Nature's twisted sense of humor has put a smile on the face of members of the Friends of Schiller Park organization.

Nature's twisted sense of humor has put a smile on the face of members of the Friends of Schiller Park organization.

The German Village group has turned a burl, and part of the tree trunk to which it was attached, into 39 wooden bowls on sale now for $150 to $420.

"Some of these are works of art and displayed as works of art and others would be quite functional," said Katharine Moore, Friends of Schiller Park chairwoman.

The transformation of the burl, which some said looked like a lion's head, started in February, when a more than 200-year-old chinkapin oak was cut down in the parking lot of the Schiller Recreation Center.

Columbus city officials said the tree couldn't be saved because it was too badly damaged from a storm two years earlier.

Because it was such a landmark, along with several other heritage trees in the park, Friends of Schiller wanted to preserve its memory.

But technically, the group didn't own it -- the chinkapin and its burl belonged to the city.

So, the City Recreation and Parks Department dedicated the burl, valued at anywhere from $2,000 to $3,000, and the portion of the salvageable oak, to Friends of Schiller Park.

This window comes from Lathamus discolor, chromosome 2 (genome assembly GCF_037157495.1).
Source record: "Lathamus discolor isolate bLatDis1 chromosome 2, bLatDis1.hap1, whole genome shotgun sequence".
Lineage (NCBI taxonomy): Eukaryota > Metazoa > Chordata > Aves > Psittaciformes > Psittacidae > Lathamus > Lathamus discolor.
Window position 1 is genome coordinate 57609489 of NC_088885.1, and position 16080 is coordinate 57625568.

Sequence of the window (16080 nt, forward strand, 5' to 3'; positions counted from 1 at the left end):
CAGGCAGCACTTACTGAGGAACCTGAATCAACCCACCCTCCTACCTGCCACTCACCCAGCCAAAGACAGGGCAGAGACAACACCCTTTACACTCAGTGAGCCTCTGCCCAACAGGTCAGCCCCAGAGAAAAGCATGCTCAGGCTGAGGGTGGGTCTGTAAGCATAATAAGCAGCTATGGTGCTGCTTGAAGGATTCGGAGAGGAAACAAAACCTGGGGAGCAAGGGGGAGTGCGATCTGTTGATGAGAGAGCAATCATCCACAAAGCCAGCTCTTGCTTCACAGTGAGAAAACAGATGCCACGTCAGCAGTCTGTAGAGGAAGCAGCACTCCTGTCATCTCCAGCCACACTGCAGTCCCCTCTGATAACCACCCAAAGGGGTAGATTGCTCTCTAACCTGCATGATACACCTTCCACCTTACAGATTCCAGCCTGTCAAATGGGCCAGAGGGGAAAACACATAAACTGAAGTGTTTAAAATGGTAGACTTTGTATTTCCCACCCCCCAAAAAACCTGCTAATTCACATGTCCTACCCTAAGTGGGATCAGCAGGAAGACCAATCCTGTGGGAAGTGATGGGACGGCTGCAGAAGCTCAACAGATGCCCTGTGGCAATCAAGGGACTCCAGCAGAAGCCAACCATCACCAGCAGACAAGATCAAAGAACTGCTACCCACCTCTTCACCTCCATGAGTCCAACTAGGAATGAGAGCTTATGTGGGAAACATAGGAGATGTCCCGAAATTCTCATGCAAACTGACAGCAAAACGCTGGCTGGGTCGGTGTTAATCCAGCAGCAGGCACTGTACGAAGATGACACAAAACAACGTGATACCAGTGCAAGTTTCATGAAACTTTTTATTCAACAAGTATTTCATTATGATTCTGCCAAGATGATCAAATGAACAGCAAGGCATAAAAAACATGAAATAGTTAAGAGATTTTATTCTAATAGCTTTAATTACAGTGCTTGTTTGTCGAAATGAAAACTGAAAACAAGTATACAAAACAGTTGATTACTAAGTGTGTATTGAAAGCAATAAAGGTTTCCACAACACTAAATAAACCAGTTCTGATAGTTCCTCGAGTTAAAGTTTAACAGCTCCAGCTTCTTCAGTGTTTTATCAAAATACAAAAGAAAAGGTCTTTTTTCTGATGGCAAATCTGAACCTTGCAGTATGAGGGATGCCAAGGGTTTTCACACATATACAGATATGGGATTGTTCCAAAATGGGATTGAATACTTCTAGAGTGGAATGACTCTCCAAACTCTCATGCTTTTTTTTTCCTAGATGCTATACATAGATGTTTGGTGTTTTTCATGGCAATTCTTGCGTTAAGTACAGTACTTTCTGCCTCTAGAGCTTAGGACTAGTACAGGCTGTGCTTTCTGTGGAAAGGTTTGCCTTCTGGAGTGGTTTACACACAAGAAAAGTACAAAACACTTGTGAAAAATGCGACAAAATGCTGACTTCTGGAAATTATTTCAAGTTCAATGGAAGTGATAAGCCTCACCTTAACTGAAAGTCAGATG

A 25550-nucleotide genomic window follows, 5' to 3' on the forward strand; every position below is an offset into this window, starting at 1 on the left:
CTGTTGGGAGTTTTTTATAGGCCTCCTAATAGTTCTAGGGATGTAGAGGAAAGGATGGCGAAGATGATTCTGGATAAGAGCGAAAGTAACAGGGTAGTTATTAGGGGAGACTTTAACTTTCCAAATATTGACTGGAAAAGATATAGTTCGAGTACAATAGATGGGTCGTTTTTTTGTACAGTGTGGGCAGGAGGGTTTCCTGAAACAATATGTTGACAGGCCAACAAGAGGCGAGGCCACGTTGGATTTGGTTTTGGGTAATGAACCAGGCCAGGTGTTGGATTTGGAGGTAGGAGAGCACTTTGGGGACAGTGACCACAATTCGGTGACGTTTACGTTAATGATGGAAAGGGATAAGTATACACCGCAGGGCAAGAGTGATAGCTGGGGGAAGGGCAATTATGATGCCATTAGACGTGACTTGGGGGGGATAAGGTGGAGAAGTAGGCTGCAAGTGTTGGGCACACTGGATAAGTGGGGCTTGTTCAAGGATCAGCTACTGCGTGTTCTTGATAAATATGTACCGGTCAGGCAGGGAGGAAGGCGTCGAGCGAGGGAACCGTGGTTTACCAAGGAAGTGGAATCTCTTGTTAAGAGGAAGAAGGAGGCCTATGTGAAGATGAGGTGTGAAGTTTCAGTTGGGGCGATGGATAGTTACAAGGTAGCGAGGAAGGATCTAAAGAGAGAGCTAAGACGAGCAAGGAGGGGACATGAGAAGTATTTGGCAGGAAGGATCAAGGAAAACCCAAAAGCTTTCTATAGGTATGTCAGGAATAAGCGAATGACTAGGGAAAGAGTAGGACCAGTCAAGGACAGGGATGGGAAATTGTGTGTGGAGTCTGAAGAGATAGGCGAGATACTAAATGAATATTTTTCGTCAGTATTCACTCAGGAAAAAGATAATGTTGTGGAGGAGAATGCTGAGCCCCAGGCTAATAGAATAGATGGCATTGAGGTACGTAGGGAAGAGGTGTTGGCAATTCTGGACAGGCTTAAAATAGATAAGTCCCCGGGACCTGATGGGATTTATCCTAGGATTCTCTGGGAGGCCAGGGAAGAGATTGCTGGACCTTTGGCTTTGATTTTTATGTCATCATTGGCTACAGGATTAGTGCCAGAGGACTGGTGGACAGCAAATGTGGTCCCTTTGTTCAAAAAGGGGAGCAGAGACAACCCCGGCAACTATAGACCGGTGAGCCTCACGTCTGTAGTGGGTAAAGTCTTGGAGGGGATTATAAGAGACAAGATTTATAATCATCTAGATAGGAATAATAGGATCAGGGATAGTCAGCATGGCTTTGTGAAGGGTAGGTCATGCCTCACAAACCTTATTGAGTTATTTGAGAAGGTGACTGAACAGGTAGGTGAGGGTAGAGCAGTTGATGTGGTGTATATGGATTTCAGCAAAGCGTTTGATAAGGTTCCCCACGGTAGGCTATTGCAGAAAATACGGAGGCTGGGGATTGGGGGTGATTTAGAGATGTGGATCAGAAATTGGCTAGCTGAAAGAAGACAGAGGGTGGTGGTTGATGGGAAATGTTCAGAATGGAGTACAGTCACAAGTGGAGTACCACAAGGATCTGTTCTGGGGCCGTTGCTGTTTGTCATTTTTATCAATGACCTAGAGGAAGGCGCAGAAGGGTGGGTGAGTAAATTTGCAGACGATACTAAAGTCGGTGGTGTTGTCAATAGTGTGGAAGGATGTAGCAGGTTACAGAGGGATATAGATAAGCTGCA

The goal from sales of the bowls is $3,500, Moore said. The money will go toward the arboretum fund, which supports fertilization, pruning, mulching and the addition of trees as needed, she said.

"This particular old tree bore witness to over 200 years of history, Moore said. "Imagine: It stood tall as young men headed off to fight in the Civil War.

"Owning a bowl from its burl enables devotees of Schiller Park to bring a bit of that rich heritage into their homes, while contributing to the care of the magnificent trees we are still lucky enough to have," Moore said.

A burl is an irregular growth that forms on trees. The Schiller burl was estimated to weigh anywhere between 2,000 and 3,000 pounds.

Wood turner Mike Trucco, a retired Columbus Division of Fire lieutenant, was paid $2,400 to create the bowls.

The hope was to have them available June 28 at the Haus und Garten Tour. But they weren't ready. Instead, Trucco held a wood-turning demonstration that afternoon in Schiller Park.

Trucco said the chinkapin burl was a firm, solid piece of wood with grains that went in many directions.

"It's hard on your tools," he said. "You've got to keep sharpening them."

Moore said about half of the bowls were sold to members of the Friends of Schiller Park, who got dibs on them.

One bowl will be donated to the City Recreation and Parks Department and another will be available for auction at TEA 43206 slated for Aug. 22 at the German Village Guest House.

To order a bowl, send email to Moore at kmoore@thejeffersoncenter. org; or call 614-228-7441.